Some people with irritable bowel syndrome (IBS) may develop hemorrhoids due to impaired bowel movement, straining, or a lack of fiber in the diet. It is often possible to treat hemorrhoids at home, but sometimes it is necessary to seek medical attention from a doctor.
In this article, we discuss IBS and its connection to hemorrhoids. We also explain the treatment options doctors can offer and give tips for preventing hemorrhoids and managing symptoms at home.
Symptoms and causes of IBS
IBS is a gastrointestinal disorder with multiple causes. Doctors don’t fully understand why some people develop IBS, but they believe that certain factors play a role, including:
food intolerances and sensitivities
bacterial infections or overgrowth of bacteria in the intestine
stress, anxiety or depression.
People with IBS may experience the following symptoms:
alteration of intestinal transit
bloating and gas
feeling of not being able to defecate
whitish mucus in the stool.
Doctors generally diagnose IBS as one of three types:
IBS with constipation (IBS-C)
IBS with diarrhea (IBS-D)
irritable bowel syndrome with mixed stools (IBS-M).
However, a doctor can diagnose IBS even if a person’s bowel habits don’t meet the criteria for a particular type.
Hemorrhoids and other IBS complications
Hemorrhoids can develop as a result of IBS symptoms. Hemorrhoids are swollen, inflamed veins that appear outside the anus or inside the anus and lower rectum. According to a 2018 review, doctors believe that constipation and subsequent chronic straining cause hemorrhoids, but there is some evidence that diarrhea may also contribute.
The study authors point to the lack of recent research on hemorrhoids, but state that other suspected risk factors for hemorrhoids include:
sitting on the toilet for long periods of time
poor posture during defecation
having a high body mass index (BMI)
A low-fiber diet and being over the age of 50 are also risk factors for hemorrhoids.
In addition to hemorrhoids, IBS can cause related complications. For example, constipation in IBS can also lead to an anal tear or fissure, and chronic diarrhea can lead to dehydration and nutritional deficiencies. In addition, IBS can affect a person’s quality of life and cause mental health symptoms, such as depression or anxiety.
Medical treatment for hemorrhoids
Doctors treat hemorrhoids in various ways, depending on the individual and the severity of the hemorrhoids. They may prescribe topical creams to apply to hemorrhoids. These creams may contain hydrocortisone, a corticosteroid.
In some cases, options include:
Rubber Band Ligation: In this procedure, a doctor places a surgical rubber band around the base of a hemorrhoid to cut off its blood supply.
Sclerotherapy: A doctor injects a solution into the hemorrhoid, causing it to shrink.
Infrared photocoagulation: Using a specialized tool, the doctor shines infrared light onto the internal hemorrhoid, causing it to form and reduce scar tissue.
Hemorrhoidectomy: After giving the person anesthesia, a surgeon performs this procedure to remove large external hemorrhoids and prolapsed internal hemorrhoids.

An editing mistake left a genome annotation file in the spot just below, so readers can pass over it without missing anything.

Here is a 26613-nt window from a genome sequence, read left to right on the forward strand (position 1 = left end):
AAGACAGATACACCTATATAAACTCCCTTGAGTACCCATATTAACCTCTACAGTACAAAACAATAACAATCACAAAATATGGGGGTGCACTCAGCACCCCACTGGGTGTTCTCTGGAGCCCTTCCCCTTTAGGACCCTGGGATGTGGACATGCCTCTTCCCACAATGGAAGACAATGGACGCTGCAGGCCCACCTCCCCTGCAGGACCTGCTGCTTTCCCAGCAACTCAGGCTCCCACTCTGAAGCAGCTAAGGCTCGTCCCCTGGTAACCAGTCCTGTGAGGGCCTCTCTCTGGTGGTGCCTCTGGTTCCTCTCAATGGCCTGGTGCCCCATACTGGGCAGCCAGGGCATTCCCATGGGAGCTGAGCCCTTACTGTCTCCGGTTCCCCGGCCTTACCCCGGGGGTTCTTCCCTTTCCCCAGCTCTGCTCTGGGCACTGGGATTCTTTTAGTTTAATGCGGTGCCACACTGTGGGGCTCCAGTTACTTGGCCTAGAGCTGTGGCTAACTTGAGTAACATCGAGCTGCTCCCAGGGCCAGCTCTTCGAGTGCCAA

Hemorrhoid stapling: A doctor or surgeon uses a stapling tool to remove internal hemorrhoidal tissue and return a prolapsed internal hemorrhoid to the anus. This procedure is also performed under anesthesia.
In rare cases, hemorrhoids can cause other problems, such as anemia due to bleeding or a prolapsed hemorrhoid that cuts off blood flow. A doctor will treat these complications accordingly.
Tips to prevent hemorrhoids
People with IBS can take several steps to prevent the occurrence of hemorrhoids. These measures include:
eat plenty of fiber to keep bowel movements regular
drink a lot of water
avoid straining and sitting for long periods during bowel movements
Fiber-rich foods include oatmeal, beans, lentils, and vegetables. Anyone sensitive to these foods should see a dietitian.
In some cases, a person will be able to treat their hemorrhoid symptoms at home with medications and over-the-counter remedies, including the following:
stool softeners or fiber supplements
over-the-counter pain relievers
creams or ointments
a sitz bath
When in doubt, people can seek the advice of their doctor or pharmacist. Also, a person can ease the pain of hemorrhoids by sitting in a lukewarm bath several times a day.
When to contact a doctor
Don’t hesitate to seek immediate medical attention if you are bleeding from your rectum or if symptoms have lasted for more than a week despite using home treatments.
Anyone whose hemorrhoids get worse or affect their quality of life should also see a doctor. The latter can give advice on appropriate alternative treatments. If the person suffers from irritable bowel syndrome, the doctor can also discuss with them the best way to manage this condition.
Hemorrhoids can develop due to certain symptoms of IBS, such as constipation or diarrhea. People can minimize their risk of hemorrhoids by including fiber in their diet and by avoiding straining and sitting on the toilet for too long. It’s often possible to treat hemorrhoids at home with over-the-counter medications and creams, but some people with more severe symptoms may need a doctor or surgeon to treat them.
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